The opinion of the court was delivered by: BECHTLE
Defendant Young was charged in a six-count indictment with murder and robbery within the special territorial jurisdiction of the United States, and with bank robbery. After a jury trial, Young was found guilty of first degree murder, as well as of all the other crimes alleged in the indictment. Young has moved for a new trial on the ground that the Court erred in its refusal to strike the entire panel of venire persons.
For the reasons set forth below, we do not find this argument to be persuasive.
The jury panel in this case consisted of forty venire persons. During the course of voir dire, the Court asked the members of the panel numerous questions, including whether they or any members of their families had ever been the victim of a crime. Twenty-one panel members responded in the affirmative. Fourteen members stated that they had been the victim of a crime, seven of whom had been victimized more than once. The total number of incidents numbered twenty-six. Concerning members of their families, thirteen panel members, including six of the fourteen members who had themselves been victims of a crime, stated that they had relatives who had been victims of a crime, two of whom had been victimized more than once. The total number of incidents numbered seventeen. Young contends that, because each one of these incidents was disclosed in the presence of the entire panel,
a highly prejudicial impression was created that crime is even more widespread than statistics suggest. Thus, Young concludes, the entire panel was so "polluted" that it should have been stricken.
An examination of the relevant portions of the voir dire transcript shows that, of the forty-one incidents testified to in the presence of the panel, there were four wallet or purse thefts, thirteen apartment or house burglaries, seven automobile thefts, twelve automobile property thefts, three muggings and two robberies, none of which involved the use of firearms.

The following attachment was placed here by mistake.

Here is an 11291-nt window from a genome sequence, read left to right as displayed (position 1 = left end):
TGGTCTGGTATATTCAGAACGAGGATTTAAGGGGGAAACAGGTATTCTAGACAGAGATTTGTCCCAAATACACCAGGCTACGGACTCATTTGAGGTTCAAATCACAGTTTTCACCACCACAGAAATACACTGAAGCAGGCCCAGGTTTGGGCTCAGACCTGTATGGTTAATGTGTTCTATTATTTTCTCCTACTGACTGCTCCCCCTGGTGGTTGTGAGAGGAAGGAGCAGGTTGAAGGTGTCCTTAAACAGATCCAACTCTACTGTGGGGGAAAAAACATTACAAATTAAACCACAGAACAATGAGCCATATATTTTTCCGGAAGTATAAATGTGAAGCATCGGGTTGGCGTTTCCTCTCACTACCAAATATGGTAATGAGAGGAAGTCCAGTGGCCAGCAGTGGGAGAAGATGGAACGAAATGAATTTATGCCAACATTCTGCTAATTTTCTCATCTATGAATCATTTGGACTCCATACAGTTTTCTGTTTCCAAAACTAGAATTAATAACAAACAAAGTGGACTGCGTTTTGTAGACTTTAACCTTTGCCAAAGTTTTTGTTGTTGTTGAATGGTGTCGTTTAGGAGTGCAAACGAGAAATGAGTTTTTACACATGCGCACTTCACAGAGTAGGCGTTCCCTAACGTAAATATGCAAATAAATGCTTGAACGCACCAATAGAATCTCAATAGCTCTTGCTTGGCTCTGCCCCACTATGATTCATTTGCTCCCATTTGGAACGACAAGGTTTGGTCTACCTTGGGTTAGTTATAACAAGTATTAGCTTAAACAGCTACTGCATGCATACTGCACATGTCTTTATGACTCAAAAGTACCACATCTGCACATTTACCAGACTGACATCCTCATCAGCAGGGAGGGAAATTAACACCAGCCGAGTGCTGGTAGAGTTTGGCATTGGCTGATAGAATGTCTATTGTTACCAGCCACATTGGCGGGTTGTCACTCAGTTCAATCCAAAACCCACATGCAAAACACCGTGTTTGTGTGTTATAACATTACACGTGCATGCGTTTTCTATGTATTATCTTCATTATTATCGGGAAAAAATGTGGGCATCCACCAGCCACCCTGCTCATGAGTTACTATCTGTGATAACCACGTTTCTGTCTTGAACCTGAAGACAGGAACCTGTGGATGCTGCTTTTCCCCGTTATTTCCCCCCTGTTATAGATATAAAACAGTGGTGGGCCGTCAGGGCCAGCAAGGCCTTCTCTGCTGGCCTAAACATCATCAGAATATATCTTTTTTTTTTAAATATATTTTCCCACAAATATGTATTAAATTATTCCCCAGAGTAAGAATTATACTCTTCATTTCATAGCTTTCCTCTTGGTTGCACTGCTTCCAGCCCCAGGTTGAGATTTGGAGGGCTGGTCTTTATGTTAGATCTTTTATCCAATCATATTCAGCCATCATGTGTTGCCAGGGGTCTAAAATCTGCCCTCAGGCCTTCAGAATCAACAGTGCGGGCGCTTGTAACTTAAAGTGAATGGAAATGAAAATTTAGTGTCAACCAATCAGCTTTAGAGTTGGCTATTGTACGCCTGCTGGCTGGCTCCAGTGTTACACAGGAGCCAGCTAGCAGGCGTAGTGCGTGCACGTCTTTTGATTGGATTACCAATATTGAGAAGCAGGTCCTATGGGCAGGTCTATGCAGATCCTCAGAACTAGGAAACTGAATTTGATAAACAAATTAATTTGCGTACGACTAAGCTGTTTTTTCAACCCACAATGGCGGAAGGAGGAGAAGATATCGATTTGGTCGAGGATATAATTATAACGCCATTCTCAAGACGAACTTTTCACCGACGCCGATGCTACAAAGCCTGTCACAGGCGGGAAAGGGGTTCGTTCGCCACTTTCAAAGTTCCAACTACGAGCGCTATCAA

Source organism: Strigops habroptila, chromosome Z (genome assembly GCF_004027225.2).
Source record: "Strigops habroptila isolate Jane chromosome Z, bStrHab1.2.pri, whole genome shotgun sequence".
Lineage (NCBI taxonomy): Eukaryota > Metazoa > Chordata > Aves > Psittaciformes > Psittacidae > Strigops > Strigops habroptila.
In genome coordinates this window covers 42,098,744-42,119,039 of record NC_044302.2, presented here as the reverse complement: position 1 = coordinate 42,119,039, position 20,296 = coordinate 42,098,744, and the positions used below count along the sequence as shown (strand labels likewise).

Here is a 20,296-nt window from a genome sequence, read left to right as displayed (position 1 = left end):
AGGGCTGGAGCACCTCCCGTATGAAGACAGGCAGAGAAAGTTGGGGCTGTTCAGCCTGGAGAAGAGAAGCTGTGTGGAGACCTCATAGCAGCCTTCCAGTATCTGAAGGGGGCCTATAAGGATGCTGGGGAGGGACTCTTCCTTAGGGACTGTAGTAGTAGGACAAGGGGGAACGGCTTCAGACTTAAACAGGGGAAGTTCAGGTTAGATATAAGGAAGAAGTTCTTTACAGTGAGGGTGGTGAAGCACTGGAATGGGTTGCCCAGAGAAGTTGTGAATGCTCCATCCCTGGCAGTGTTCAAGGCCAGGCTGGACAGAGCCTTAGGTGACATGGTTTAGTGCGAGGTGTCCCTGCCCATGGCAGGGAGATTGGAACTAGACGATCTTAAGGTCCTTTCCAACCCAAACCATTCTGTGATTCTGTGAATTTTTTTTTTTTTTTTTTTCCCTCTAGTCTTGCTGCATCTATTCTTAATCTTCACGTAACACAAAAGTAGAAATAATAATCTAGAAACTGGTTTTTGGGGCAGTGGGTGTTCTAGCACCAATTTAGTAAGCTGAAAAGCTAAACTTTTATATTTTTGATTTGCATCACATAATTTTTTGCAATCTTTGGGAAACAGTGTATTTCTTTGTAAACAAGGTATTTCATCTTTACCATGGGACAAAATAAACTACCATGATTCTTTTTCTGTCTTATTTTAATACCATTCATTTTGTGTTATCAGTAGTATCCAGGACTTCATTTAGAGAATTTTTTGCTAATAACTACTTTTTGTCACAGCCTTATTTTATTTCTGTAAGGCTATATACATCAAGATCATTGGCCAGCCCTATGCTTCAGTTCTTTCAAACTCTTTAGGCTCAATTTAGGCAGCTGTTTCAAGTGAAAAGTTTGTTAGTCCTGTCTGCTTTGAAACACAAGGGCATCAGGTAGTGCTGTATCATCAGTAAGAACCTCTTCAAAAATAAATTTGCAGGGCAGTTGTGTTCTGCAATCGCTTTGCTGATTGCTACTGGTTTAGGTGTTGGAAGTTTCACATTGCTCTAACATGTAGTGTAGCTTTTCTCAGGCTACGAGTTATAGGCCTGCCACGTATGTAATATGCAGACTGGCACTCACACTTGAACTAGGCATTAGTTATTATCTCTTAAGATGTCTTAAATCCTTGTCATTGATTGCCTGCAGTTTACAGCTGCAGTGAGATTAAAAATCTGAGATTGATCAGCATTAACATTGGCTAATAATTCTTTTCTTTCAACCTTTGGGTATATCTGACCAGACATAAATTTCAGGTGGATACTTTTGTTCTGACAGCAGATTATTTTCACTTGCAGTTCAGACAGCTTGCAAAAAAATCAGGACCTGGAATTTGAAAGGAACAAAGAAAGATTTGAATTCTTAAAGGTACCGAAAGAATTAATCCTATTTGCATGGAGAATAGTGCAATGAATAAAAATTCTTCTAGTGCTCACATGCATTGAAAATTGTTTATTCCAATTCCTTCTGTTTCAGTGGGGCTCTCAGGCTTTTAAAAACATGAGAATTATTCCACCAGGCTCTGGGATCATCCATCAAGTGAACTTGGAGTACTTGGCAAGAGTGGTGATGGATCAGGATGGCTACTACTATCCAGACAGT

Taking into account that the responses covered a wide variety of individuals, including both panel members and members of their families, which the Court defined as brothers, sisters, children, grandchildren, parents, grandparents and unrelated persons living in their households,
and that the incidents occurred as far back as twenty-two years ago, the total number of incidents does not appear to be inordinately high. More importantly, almost 90% of the incidents were not crimes of violence as in the instant case, but were crimes involving the taking of property. For the most part, only insubstantial amounts of property were involved. Finally, the Court specifically asked the jury panel whether, despite the fact that either they or their relatives had been victims of a crime, they could render a fair and just verdict based solely on the evidence, and only after having heard all the evidence, the summations of counsel and the instructions of the Court.
No one responded negatively.
In light of all the above, we cannot say that, as a result of hearing the incidents, the requisite impartiality of the panel members was destroyed. Accordingly, ...